“Trust Fund Trap”
you have a business and are experiencing cash flow problems.
The rent is due, utilities are due, creditors are calling,
and your employees need to be paid.
You know that the employment taxes are due for the current
quarter, but the IRS is not calling. So, you put the employment
taxes on the “back burner” and pay those “important”
you know it, the outstanding balance has become very large.
In reality, you didn’t pay the “important bills”. You
yielded to the pressure of the moment.
Further, by not paying the employment taxes, the IRS will
be in contact, and they will be very aggressive with “their”
employment taxes. Words do not adequately describe the historical
conduct of the IRS concerning these tax debts.
Possibly words like
“downright nasty”, "thug", “vicious”,
start to shed some light.
Because the government views these taxes as “their
money”. You were
just trying to keep your business alive and functioning. But now, you
personally, can be subjected to wage garnishment, bank levy, loss
of housing, in addition to the stress on your marriage and
had good intentions, but have dug a financial hole for
yourself in your INDIVIDUAL capacity. You
were thinking that the debt is a corporate debt. You
were wrong. The IRS will hold “responsible
persons” personally liable for what is referred to as the
trust fund portion of the employment taxes. Thus,
not only does the company owe the taxes, but you, as a
“responsible person”, will also be liable for the trust fund
portion of those same taxes! This
is many times referred to as the “Trust Fund Recovery Penalty”.
The Trust Fund Recovery Penalty
(the 100% penalty) is authorized under section 6672 of the
Internal Revenue Code.
IRC Section 6672(a) provides the general rule:
Any person required to collect, truthfully account for,
and pay over any tax imposed by this title who willfully fails
to collect such tax, or truthfully account for and pay over such
tax, or willfully attempts in any manner to evade or defeat any
such tax or the payment thereof, shall, in addition to other
penalties provided by law, be liable to a penalty equal to the
total amount of the tax evaded, or not collected, or not accounted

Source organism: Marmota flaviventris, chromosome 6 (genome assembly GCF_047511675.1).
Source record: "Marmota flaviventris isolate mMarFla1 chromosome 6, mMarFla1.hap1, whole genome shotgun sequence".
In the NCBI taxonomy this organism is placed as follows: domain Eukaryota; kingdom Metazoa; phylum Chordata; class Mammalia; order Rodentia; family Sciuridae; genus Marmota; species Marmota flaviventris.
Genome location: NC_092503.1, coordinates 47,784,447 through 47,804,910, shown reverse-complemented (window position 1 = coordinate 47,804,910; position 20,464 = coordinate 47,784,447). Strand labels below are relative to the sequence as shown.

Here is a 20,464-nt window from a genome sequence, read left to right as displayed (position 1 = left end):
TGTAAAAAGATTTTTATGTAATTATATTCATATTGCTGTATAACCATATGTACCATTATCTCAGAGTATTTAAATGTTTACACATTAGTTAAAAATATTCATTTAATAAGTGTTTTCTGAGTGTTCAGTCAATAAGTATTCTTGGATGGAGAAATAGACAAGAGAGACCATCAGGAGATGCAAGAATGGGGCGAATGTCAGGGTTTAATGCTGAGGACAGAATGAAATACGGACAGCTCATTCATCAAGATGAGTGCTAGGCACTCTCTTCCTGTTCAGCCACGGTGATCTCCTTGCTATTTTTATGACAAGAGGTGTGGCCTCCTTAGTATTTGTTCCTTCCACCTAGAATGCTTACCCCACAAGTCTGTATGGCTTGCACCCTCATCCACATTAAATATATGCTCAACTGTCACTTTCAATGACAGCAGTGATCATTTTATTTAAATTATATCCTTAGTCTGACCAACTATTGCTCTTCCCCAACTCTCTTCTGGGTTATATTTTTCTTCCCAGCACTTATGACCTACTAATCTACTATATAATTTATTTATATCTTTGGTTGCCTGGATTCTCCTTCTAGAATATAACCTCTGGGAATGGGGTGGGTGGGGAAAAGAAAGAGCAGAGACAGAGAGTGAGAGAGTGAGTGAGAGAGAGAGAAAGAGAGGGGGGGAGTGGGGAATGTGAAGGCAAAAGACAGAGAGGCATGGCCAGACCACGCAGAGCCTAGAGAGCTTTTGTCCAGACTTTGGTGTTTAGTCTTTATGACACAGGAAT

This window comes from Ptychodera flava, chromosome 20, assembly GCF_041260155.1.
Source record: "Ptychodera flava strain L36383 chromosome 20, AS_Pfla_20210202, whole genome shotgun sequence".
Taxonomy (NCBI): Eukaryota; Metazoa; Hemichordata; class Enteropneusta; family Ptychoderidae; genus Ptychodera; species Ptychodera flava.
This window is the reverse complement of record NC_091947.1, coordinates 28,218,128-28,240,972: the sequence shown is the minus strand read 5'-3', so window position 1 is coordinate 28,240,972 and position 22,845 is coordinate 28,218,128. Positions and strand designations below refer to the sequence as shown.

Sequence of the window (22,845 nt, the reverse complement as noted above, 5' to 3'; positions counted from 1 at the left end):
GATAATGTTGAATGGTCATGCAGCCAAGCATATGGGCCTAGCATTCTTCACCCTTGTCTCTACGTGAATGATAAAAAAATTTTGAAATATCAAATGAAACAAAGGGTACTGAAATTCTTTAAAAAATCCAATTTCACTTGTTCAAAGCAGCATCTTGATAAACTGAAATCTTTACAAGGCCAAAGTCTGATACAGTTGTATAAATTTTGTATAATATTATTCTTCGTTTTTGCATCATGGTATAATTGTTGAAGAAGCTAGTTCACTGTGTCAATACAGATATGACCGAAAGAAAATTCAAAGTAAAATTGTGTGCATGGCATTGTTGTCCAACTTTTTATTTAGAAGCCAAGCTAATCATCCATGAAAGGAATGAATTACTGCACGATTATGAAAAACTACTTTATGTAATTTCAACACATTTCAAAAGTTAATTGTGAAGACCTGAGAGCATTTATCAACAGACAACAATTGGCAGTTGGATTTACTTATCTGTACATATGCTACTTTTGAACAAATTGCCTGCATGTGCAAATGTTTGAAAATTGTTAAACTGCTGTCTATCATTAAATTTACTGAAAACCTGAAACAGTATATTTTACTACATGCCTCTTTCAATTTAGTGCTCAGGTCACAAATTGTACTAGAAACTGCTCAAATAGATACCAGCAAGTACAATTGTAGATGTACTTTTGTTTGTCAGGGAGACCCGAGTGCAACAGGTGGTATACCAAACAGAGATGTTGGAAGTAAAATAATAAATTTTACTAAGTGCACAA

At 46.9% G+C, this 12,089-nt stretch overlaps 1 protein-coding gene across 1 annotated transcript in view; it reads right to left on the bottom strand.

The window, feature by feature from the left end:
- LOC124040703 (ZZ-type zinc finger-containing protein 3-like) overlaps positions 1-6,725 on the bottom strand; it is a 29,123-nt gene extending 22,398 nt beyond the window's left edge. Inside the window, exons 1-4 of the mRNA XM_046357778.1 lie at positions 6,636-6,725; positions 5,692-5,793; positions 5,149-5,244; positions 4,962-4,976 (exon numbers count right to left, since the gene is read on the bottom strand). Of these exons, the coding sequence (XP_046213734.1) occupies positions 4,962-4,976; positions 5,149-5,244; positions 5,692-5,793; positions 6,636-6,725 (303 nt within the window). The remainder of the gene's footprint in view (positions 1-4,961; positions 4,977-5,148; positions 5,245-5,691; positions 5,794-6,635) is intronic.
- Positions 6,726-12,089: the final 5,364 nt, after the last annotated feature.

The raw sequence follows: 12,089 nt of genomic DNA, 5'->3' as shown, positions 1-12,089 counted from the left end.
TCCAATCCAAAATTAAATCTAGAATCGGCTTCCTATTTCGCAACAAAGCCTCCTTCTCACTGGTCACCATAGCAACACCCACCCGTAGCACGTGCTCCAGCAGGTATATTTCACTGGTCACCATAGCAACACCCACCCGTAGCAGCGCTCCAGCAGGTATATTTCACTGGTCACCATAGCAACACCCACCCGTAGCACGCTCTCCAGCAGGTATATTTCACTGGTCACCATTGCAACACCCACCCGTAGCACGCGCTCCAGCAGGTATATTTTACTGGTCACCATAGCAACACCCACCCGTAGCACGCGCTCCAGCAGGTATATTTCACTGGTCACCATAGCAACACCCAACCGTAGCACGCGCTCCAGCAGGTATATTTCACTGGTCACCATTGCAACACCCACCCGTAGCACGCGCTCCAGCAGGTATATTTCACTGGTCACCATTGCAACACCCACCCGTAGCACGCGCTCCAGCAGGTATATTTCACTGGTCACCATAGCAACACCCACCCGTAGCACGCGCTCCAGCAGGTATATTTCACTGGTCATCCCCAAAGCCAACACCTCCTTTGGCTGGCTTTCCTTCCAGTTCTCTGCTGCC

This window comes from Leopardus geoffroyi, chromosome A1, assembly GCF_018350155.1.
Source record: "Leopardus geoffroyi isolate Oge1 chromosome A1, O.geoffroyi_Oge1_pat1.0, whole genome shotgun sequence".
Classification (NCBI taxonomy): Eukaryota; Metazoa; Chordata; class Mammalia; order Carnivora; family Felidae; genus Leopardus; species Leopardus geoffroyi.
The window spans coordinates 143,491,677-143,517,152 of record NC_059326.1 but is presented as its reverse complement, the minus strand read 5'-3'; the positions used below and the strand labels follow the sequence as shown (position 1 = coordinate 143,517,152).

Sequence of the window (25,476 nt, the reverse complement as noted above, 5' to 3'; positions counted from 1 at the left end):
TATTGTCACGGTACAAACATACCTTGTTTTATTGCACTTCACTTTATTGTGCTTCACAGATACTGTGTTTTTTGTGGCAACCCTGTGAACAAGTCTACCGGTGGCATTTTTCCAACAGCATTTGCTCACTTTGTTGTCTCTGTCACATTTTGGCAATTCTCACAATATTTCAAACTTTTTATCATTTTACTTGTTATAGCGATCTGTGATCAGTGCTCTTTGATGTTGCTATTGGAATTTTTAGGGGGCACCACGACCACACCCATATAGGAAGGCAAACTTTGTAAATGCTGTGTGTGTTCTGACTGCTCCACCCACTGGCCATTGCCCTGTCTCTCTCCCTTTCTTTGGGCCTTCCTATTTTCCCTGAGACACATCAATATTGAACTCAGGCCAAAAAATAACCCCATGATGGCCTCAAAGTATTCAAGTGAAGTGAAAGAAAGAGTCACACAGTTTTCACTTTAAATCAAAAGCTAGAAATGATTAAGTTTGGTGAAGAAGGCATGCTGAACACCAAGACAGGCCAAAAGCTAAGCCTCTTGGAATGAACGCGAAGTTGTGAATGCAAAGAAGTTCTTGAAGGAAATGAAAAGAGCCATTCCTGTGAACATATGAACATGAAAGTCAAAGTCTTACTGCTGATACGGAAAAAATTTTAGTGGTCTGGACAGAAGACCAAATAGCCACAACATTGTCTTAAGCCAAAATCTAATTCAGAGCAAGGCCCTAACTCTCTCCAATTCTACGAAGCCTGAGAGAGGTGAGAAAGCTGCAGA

for and paid over.
Thus, in determining whether to proceed with assertion of the
Trust Fund Recovery Penalty, the IRS must determine:
A person must be both
"responsible" and "willful" to be liable for
an employer’s failure to collect or pay over trust fund taxes to
the United States. The burden of production of the facts and
persuasion is on the taxpayer to prove, by a preponderance of the
evidence, that he is not a responsible person who willfully failed
to collect, account for, or pay over taxes.
The IRS will request targeted
taxpayer's to complete an interview form. The purpose of the
questions is to determine liability. Experience has shown that
persons do not understand nor appreciate the significance of their
responses, and many times, unintended consequences result. The IRS
representative is not your friend. He or she is there to achieve
the objective of targeting as many persons for the liability as
possible. The IRS person may "seem nice" and
"friendly", but their job is to "cement"
you into liability which is generally not dischargeable in
bankruptcy. These forms should never be filled out without the
aid and assistance of legal counsel.
times the IRS will also interview others, including employees,
about what job duties were. The disaster is that many people
provide information that they "assume" to be the facts,
and based on hearsay. They make statements based upon their
conclusions on matters they actually don't know anything about. As
a potential target, you may even have some type of feeling of
"obligation", and that you must be
"somehow" "responsible". However,
the requirements of Responsibility
and Willfulness are legal terms. They
are the legal conclusions based upon evidence and facts. It is the
facts and evidence which must be assembled and reviewed from a
legal perspective. In arguing against liability, legal counsel is
painting a picture upon which the ultimate conclusions will be
cases I have handled had already become entrenched at the IRS
level, and the IRS had developed an administrative position on the
case before tax counsel was even engaged. This "IRS
administrative concrete wall" once formed can be extremely
difficult to breach.
the other hand, In some cases, the liability of the person is
clear. In those instances appropriate actions may be taken to
reduce the personal liability exposure. Sometimes, taxpayers
have taken actions that should have been done differently to
reduce personal liability, and they effectively placed vital funds
in the "paper shredder". The time determine the correct
or preferred course of action is before you do it.
intervention by experienced tax counsel is the best course of